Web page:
Open mike 13/09/2023

Written By: - Date published: 6:00 am, September 13th, 2023 - 57 comments
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For announcements, general discussion, whatever you choose.

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57 comments on “Open mike 13/09/2023 ”

  1. SPC 1

    Rolling polls

    After the latest result, Stuff’s Rolling Poll showed Labour at a new six-year low of 27.88%. Meanwhile, the National Party was almost 9 points ahead at 36.57%.

    ACT and the Greens were about equal, sitting around 12%

    https://www.stuff.co.nz/national/politics/132914273/stuffs-rolling-poll-a-few-thousand-voters-could-have-a-dramatic-impact

    • Bearded Git 1.1

      In seats 56-64. It's still on.

      The Left's best bet is that the Greens keep rising. They may attract votes from across the spectrum and people who don't usually vote because of climate change-witness the flooding event in Libya now.

      • Belladonna 1.1.1

        There is zero chance that the Greens will "attract votes from across the spectrum".

        The GP is proudly and definitively a left wing party – there is no chance their economic policies are going to be attractive to a 'soft' ACT voter.

        The rise of the GP in the polls has been at the expense of Labour.

        Just as the rise in ACT is at the expense of National (mostly).

        • SPC 1.1.1.1

          The rise of the Greens is good for the left, the decline of Labour relative to National is the problem for a centre-left government.

          There are people of the centre and right who may be concerned about NACT on environment and conservation and our global future who have already decided to vote on these issues, and more may yet do so.

          • Belladonna 1.1.1.1.1

            There may indeed be centrist voters who are concerned over a National/ACT government. However, they are highly unlikely to move their vote to the GP – and much more likely to move it to Labour (the centre left party).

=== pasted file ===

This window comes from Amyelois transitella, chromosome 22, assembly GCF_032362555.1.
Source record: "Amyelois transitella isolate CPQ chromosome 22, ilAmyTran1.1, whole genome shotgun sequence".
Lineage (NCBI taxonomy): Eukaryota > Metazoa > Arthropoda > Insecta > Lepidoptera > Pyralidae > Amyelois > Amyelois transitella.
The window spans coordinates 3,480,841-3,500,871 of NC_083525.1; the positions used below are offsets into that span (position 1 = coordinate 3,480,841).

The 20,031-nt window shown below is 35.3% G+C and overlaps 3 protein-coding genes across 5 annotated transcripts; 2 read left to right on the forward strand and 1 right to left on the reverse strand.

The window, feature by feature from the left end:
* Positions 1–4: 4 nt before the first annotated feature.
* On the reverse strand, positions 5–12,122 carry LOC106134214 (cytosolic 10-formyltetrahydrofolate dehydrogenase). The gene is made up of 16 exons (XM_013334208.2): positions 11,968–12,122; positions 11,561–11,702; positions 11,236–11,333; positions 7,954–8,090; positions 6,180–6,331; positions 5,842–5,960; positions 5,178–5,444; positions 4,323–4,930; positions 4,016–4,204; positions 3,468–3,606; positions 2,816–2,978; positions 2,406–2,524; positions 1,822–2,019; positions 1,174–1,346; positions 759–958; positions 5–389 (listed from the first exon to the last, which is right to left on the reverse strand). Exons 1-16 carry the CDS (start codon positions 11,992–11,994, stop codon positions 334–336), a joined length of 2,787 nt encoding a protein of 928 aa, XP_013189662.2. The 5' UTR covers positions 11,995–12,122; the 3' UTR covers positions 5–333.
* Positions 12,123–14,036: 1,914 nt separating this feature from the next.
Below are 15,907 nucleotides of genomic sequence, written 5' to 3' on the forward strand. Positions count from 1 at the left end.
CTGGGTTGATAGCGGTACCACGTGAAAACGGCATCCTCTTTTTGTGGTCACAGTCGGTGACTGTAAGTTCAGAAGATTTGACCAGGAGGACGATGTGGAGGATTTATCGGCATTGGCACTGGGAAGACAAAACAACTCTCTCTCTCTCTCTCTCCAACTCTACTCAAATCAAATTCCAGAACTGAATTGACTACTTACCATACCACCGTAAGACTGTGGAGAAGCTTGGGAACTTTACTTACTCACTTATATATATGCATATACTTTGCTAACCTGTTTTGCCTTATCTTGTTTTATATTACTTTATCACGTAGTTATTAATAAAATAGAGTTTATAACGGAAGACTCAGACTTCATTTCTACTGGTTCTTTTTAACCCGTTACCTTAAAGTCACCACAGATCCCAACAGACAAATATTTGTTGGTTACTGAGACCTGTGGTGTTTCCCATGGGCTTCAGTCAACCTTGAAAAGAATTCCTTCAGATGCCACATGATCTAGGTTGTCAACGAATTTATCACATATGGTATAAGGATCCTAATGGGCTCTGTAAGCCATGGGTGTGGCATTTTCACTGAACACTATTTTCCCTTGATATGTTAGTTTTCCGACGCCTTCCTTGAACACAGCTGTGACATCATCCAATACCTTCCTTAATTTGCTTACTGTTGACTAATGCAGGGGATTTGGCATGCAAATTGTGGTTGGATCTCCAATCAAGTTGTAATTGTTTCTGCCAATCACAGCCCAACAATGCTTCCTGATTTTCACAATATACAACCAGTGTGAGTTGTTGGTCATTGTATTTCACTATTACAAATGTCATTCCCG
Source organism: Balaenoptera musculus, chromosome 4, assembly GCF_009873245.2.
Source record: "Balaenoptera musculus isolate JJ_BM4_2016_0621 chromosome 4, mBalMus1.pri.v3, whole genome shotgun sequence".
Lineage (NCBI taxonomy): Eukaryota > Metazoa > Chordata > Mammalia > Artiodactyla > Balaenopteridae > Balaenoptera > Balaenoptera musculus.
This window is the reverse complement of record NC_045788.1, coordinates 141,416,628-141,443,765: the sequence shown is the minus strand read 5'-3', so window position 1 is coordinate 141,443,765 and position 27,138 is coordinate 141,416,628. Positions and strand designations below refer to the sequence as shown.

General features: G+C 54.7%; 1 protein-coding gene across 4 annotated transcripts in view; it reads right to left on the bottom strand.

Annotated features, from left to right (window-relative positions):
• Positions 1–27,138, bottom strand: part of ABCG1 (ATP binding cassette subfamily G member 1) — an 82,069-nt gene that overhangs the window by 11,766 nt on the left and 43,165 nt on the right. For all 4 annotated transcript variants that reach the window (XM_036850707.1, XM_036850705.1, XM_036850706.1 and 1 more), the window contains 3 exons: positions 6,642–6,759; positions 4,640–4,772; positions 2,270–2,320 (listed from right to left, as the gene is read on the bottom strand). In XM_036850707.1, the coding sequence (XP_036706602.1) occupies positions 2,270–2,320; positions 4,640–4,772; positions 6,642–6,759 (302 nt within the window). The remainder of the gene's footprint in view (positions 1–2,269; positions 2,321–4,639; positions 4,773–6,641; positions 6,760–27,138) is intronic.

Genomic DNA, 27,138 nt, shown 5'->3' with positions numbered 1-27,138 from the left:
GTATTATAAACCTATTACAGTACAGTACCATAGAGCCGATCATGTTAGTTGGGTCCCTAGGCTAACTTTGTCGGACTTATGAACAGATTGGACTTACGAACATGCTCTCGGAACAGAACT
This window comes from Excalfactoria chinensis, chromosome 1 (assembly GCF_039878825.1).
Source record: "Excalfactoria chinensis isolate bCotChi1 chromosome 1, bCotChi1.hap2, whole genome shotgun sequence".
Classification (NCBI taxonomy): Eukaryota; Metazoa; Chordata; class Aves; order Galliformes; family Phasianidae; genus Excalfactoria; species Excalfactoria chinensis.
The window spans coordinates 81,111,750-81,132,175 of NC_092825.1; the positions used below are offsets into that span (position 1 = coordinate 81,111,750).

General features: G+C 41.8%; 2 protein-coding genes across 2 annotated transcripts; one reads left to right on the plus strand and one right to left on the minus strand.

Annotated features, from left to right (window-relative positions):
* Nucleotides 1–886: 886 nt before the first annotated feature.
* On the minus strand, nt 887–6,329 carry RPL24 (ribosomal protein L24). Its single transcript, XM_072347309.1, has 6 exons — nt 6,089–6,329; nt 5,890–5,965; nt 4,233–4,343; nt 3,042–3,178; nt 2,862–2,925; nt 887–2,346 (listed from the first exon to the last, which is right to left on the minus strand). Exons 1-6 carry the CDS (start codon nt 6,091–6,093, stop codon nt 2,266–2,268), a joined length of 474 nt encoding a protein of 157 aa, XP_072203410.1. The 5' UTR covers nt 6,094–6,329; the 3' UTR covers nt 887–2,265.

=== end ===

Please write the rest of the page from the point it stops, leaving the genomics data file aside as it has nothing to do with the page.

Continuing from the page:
Claiming that the GP can attract votes from across the political spectrum is a severe case of rose-coloured glasses distorting reality.

            • SPC 1.1.1.1.1.1

              There are people of the centre and right who may be concerned about NACT on environment and conservation and our global future who have already decided to vote on these issues, and more may yet do so.

              They can vote in a centre-left government by voting Labour (now a centre party).

            • Bearded Git 1.1.1.1.1.2

              So Bella you think that Climate Change is only a Left-Wing issue? With respect, I disagree.

              • Tiger Mountain

                That is a venerable contradiction of capitalism–the bosses need physical and intellectual labour–at lowest rates and with compliant workers of course, and one would think, a planet to operate on that is not a burnt out sandpit or under water.

                Capitalists also need customers, which intrigues why employers and righties don’t like the basic income concept. At least it would preserve some purchasing power in this time of declining birth rates and AI etc.

              • Belladonna

                Nope. But I think that the socialist economic policies of the GP are a profoundly left-wing platform.

                • Bearded Git

                  So I am arguing that people with strong CC concerns but fairly centrist in other views might be tempted to ignore/live with their (the Greens) other policies and vote for the Greens on CC policies.

                  • Belladonna

                    I think you underestimate the social/economic difference of the GP to centrist policies.

                    • weka

                      It's not that. I've known Act voters who've voted Green. People vote for all sorts of reasons, some understandable, some inexplicable.

                      The argument here is that people will vote on climate ahead of other issues like economics. For some people economics isn't a major criteria for voting choice.